1. Adding media shouldn't be hard. Apple's iTunes software is probably the most popular music jukebox application on any operating system (thanks to the ubiquitous iPod), but it still inexplicably lacks a feature included in Windows Media Player for years: the ability to monitor folders and automatically add new media to a user's library. If I download an album into my music folder, I shouldn't also have to drag it into iTunes to add it to my library--it should be added automatically!
  2. Buttons aren't all that bad. Everyone knows about Stephen P. Jobs' disdain for buttons (Exhibit A: the button-less iPod shuffle), but it's time for Apple to realize that two-button mice (and touchpads) make our computing experience more productive. No, I don't want to control-click, and no, the Mighty Mouse isn't good enough (just try playing a game where you have to click the left and right buttons simultaneously). Just give us our second mouse button already!
  3. When it comes to media, more is better. There's no question that OS X's Front Row interface is clear, uncluttered, and easy to use--textbook Apple design--but there's also no doubt that Windows Media Center can pull in more content from more sources. I understand that Apple has a vested interest in channeling users to the iTunes Store for all their media cravings, but the simple fact of the matter is that I'm not going to pay for the privilege of watching a show that I can view for free on Hulu, Netflix (with a subscription), or via an over-the-air antenna.
Again, I absolutely love my Mac, but it's not perfect. These are just a few areas in which Cupertino could learn a thing or two from Redmond and make OS X an even better product. Are there any lessons you think Mac could learn from PC? Sound off in the comments and let us know your thoughts!

Tuesday, May 26, 2009

Simply the Best... Video Games

I just finished my first playthrough of Mass Effect for Xbox 360, and--I don't say this lightly--it's the best video game I've ever played. Period. I just can't remember ever being so immersed in a game world or impressed by such massive investment of time and attention to detail.

All this got me thinking. Is Mass Effect the best video game ever? Surely there have been other games just as immersive and impressive. I'm going to mull this over for a while, but here are a few other video games that immediately come to mind as very good, in no particular order.
  • Quest for Glory (PC)
  • Final Fantasy VI (SNES)
  • Bioshock (Xbox 360)
  • Fable 2 (Xbox 360)
Reflecting on these titles, it's very clear that games with deep, involved stories are appealing to me. I'll be updating this post with some more thoughts once I have an opportunity for further reflection.

Saturday, August 23, 2008

Toyota Prius: Simply the Best Car?

(Credit: Toyota)

I just finished reading the test drive report of the 2008 Toyota Prius at After living with a 2008 Prius for half a year now, I can say that this report is spot on. Here's part of what editor James Riswick has to say:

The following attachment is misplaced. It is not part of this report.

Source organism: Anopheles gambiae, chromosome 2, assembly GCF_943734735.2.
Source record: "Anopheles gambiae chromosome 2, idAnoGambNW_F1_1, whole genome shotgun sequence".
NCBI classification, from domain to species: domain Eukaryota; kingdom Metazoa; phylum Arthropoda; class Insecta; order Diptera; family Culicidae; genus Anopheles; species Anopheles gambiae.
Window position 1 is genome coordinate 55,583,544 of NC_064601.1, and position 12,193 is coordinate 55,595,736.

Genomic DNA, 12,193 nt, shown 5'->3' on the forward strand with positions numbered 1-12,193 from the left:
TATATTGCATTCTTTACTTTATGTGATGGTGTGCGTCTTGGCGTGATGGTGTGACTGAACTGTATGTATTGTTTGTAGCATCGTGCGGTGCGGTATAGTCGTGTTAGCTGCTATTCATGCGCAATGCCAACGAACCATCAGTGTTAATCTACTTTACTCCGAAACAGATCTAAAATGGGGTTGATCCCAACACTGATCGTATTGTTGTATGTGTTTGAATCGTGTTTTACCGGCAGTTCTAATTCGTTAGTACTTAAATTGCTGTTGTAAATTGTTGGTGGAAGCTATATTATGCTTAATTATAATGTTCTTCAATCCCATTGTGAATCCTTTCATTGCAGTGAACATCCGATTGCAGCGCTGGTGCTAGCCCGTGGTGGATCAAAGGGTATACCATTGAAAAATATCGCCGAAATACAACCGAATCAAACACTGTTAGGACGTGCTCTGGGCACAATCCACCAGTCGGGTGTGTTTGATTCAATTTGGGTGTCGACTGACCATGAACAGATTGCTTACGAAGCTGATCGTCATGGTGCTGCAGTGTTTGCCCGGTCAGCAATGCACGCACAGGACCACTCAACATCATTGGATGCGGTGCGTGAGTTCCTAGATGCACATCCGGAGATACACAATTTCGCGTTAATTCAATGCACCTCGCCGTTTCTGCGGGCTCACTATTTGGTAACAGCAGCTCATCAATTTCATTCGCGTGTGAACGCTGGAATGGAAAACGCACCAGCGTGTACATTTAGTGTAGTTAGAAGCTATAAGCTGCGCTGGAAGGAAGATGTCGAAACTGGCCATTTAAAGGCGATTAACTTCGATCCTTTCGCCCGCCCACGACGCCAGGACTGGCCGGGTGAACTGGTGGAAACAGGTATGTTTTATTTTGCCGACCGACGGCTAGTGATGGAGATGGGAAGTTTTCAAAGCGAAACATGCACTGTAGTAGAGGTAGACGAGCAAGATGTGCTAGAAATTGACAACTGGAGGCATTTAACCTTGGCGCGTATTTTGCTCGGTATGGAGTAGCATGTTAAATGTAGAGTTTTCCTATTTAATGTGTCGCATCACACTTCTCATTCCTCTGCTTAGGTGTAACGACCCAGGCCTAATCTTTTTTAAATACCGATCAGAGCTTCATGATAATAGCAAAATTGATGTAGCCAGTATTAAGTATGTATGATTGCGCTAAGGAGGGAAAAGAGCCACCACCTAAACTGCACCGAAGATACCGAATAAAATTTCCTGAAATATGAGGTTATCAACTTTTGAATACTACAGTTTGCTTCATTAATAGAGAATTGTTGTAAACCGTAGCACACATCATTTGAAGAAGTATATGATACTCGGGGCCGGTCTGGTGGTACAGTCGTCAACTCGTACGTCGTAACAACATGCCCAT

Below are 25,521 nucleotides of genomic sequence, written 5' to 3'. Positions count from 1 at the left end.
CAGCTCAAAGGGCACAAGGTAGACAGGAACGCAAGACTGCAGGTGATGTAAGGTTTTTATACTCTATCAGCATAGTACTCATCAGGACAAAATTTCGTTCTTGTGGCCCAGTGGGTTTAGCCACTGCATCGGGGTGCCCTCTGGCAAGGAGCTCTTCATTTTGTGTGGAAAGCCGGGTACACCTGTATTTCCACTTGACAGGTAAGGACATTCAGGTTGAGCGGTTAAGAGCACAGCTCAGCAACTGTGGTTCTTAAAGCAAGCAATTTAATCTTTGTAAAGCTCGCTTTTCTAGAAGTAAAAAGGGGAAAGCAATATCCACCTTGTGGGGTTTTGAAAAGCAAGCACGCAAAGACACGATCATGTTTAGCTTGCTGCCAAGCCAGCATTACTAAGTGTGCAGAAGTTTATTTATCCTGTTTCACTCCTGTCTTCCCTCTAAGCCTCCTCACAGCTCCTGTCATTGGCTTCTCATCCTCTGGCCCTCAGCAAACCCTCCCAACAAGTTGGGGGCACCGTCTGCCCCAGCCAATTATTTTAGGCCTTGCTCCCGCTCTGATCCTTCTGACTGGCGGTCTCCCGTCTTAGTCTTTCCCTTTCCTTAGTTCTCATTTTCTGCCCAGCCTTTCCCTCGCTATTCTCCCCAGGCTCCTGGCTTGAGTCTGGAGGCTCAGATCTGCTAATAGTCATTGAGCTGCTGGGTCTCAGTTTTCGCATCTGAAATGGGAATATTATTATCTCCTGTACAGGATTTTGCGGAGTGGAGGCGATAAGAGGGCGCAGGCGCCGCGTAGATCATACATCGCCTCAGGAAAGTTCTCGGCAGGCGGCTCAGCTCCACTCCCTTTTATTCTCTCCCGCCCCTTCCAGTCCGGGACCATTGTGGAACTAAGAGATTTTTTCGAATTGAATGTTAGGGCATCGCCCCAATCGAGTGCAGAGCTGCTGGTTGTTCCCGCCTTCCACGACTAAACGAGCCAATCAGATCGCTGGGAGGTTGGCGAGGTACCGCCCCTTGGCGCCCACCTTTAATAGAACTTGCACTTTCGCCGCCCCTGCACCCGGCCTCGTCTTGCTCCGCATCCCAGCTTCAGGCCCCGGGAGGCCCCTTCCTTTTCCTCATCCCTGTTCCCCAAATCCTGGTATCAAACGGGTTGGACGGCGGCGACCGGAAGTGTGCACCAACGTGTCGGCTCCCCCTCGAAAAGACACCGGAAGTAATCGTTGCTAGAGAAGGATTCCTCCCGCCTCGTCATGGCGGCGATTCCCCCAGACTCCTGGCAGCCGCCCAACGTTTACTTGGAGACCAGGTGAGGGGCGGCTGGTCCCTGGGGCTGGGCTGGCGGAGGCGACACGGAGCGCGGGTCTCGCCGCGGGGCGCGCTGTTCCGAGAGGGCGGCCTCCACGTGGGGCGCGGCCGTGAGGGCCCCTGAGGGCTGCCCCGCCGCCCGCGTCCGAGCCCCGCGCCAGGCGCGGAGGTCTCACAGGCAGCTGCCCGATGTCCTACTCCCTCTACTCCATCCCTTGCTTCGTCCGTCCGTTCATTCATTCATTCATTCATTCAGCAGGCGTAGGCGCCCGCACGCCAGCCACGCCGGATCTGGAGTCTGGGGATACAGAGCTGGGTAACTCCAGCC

"Well, the simple answer is that the Prius is actually quite good. Given its superb interior packaging, ample features list and unbeatable fuel economy, the Prius was designed to be the epitome of practical, head-over-heart automotive choices. Its driving experience will never excite and its styling is hardly what most folks would deem attractive, yet for those who view cars as simple transportation devices, it's easy to recommend the Prius."

Most people who ask about my Prius seem surprised when I tell them that it's a car that really doesn't make any compromises. Some folks actually have a hard time believing that a car with a combined EPA rating of 46 mpg (my average for the first six months has been just over 52 mpg) is roomy enough inside to be classified as a midsize sedan and rides smoothly enough to be called "almost Lincoln-like." When people hear the name Prius, they typically lump it into the same category as infamous fuel sippers like the Geo Metro or smart fortwo, which they don't realize are considerably smaller and have lower EPA ratings than the Prius (the smart car even requires premium gasoline). The Prius is also a really fun car to drive (albeit not in a top-down, hair-on-fire, Corvette sort of way), as it becomes almost an obsession to try to squeeze just a few more miles per gallon out of its Hybrid Synergy Drive.

So is the Prius simply the best car available? That's an impossible question to answer, as it depends upon your transportation requirements, driving habits, and personal preference. I would venture to say, however, that the combination of utility, comfort, and economy available in the Prius really is tough to beat.

Review: Canon PIXMA MX850 All-in-One

Simply the Best... Home Office All-in-One
Canon PIXMA MX850

(Credit: Canon USA)

Strengths: Outstanding text quality, built-in duplexing and automatic document feeder, two paper trays, Mac (Leopard) compatibility

Weaknesses: Big and heavy, networking/sharing support could be improved, photo quality not fantastic

I purchased the MX850 as a replacement for a similar HP Photosmart 3310 that I had been using for several years with my Mac and Windows PCs. I was generally satisfied with the HP; it included built-in wireless networking and had outstanding photo quality. After upgrading to OS X 10.5 Leopard, however, the HP model was rendered useless for anything other than basic printing on my iMac, even with drivers updated for Leopard. I was very happy, therefore, to find that Canon's MX850 works flawlessly with my iMac running Leopard.